Führer

FuhrerFührer und ReichskanzlerEin Volk, ein Reich, ein FührerFuehrerFørerLeaderDer Führerdictator of GermanyFührer of the German ReichGerman Führer
Führer (, spelled Fuehrer when the umlaut is not available) is a German word meaning "leader" or "guide".wikipedia
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Adolf Hitler

HitlerFührerthe leader
As a political title it is associated with the Nazi dictator Adolf Hitler.
He rose to power as Chancellor of Germany in 1933, and as Führer in 1934.

Nazi Germany

Third ReichGermanGermany
As a political title it is associated with the Nazi dictator Adolf Hitler.
A national referendum held 19 August 1934 confirmed Hitler as sole Führer (leader) of Germany.

Führerprinzip

Führer principleleadership principleleader principle
Nazi Germany cultivated the Führerprinzip ("leader principle"), and Hitler was generally known as just der Führer ("the Leader").
The supreme leader, Adolf Hitler, answered to God and the German people.

Nazi Party

NSDAPNazisNazi
Führer was the title demanded by Adolf Hitler to denote his function as the head of the Nazi Party; he received it in 1921 when, infuriated over party founder Anton Drexler's plan to merge with another antisemitic far-right nationalist party, he resigned from the party.
Hitler soon acquired the title Führer ("leader") and after a series of sharp internal conflicts it was accepted that the party would be governed by the Führerprinzip ("leader principle").

Paul von Hindenburg

HindenburgPresident Hindenburgvon Hindenburg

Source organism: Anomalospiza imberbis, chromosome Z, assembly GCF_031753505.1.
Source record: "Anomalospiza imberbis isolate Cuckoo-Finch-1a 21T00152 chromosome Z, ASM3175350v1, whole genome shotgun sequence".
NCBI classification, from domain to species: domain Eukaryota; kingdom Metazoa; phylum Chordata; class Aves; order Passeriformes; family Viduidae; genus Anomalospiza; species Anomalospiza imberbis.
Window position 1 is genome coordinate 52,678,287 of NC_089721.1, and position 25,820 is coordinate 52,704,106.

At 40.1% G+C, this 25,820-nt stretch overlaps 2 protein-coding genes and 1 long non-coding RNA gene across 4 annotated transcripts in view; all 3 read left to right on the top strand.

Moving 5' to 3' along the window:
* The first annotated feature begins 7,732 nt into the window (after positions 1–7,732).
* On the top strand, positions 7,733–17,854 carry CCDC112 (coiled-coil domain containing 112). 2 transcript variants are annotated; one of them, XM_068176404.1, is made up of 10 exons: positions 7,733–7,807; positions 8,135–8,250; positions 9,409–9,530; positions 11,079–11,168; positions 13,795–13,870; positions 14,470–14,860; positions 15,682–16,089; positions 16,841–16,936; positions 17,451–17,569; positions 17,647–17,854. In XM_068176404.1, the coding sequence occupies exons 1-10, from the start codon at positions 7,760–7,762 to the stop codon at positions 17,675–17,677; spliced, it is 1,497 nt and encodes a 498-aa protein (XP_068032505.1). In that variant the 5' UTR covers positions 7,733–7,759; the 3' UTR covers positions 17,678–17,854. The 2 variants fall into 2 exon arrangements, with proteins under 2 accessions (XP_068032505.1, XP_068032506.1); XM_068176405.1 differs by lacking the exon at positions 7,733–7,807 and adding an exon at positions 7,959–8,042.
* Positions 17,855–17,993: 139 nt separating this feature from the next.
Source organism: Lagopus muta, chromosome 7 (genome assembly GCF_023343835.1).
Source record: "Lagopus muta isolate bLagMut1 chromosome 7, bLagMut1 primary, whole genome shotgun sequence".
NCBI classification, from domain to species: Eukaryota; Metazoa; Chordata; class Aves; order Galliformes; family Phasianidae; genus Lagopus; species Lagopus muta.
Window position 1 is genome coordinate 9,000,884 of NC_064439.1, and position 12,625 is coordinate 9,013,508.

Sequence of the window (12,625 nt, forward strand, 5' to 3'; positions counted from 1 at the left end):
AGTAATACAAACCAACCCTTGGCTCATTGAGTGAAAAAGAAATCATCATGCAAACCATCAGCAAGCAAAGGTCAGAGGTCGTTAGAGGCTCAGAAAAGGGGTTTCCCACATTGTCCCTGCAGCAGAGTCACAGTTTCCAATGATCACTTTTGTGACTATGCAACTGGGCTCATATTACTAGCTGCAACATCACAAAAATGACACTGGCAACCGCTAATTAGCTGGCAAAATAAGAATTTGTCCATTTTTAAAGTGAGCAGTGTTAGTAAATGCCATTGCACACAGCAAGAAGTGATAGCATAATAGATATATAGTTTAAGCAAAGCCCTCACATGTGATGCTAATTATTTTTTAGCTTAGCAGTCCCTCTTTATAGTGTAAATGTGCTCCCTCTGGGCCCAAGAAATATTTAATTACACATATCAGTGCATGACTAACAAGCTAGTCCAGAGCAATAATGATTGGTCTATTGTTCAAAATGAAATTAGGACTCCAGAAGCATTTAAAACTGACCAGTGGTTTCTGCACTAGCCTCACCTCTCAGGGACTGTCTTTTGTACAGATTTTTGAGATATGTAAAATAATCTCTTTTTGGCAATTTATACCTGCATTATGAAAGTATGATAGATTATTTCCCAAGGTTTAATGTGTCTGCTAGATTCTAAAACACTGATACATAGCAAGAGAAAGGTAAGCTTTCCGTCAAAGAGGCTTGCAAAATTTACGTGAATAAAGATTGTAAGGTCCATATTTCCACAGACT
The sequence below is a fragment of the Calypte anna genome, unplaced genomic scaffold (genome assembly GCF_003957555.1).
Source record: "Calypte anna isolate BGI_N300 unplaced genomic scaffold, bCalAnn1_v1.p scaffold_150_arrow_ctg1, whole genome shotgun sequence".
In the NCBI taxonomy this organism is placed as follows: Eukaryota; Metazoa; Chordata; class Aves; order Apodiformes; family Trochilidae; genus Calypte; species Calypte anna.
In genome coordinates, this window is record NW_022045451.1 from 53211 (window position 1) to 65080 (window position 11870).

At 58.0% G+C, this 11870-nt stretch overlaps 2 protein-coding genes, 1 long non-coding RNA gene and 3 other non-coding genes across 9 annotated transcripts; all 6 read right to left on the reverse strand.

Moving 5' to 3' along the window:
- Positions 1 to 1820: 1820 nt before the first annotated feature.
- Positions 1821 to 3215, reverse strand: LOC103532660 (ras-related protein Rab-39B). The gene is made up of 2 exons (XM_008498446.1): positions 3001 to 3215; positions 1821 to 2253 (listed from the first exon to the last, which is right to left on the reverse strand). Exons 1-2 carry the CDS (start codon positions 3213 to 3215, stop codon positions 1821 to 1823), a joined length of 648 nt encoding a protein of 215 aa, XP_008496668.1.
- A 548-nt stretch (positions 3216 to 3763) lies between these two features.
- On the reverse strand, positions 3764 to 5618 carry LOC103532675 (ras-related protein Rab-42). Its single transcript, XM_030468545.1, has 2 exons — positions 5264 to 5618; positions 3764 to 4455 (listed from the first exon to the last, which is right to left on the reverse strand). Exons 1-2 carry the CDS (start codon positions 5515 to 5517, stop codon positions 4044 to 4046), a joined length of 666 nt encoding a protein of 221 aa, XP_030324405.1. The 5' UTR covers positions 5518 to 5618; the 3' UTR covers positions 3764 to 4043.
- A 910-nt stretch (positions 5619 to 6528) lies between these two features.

After Hitler's appointment as Reichskanzler (Chancellor of the Reich), Hitler had Reichspräsident Paul von Hindenburg sign the Reichstag Fire Decree under the pretense of a purported Communist uprising.
Hindenburg died the following year, after which Hitler declared himself Führer und Reichskanzler, or Supreme Leader and Chancellor, which superseded both the President and Chancellor.

President of Germany (1919–1945)

PresidentPresident of GermanyReichspräsident
After Hitler's appointment as Reichskanzler (Chancellor of the Reich), Hitler had Reichspräsident Paul von Hindenburg sign the Reichstag Fire Decree under the pretense of a purported Communist uprising.
In 1934, after the death of President Hindenburg, Adolf Hitler, already Chancellor, assumed the Presidency, but did not usually use the title of President – ostensibly out of respect for Hindenburg – and preferred to rule as Führer und Reichskanzler ("Leader and Reich Chancellor"), highlighting the positions he already held in party and government.

Vidkun Quisling

QuislingQuisling, Vidkunfører
The word Führer has cognates in the Scandinavian languages, spelled fører in Danish and Norwegian which have the same meaning and use as the German word, but without necessarily having political connotations.
Meanwhile, he and Prytz founded a new political movement, Nordisk folkereisning i Norge, or "Nordic popular rising in Norway," with a central committee of 31 and Quisling as its fører – a one-man executive committee – though Quisling seemed to have had no particular attachment to the term.

1934 German referendum

plebiscitereferenduma plebiscite for August 19
Though this law was in breach of the Enabling Act, which specifically precluded any laws concerning the Presidential office, it was approved by a referendum on 19 August.
In fact, he had assumed these offices and powers immediately upon von Hindenburg's death and used the referendum to legitimize this move, taking the title Führer und Reichskanzler (Führer and Chancellor).

Greater Germanic Reich

Greater GermanyNazi EmpireGreater German Reich
This was done to emphasize Hitler's professed leadership of what the Nazis described as the "Nordic-Germanic master race", which was considered to include peoples such as the Norwegians, Danes, Swedes, Dutch, and others in addition to the Germans, and the intent to annex these countries to the German Reich in 1933.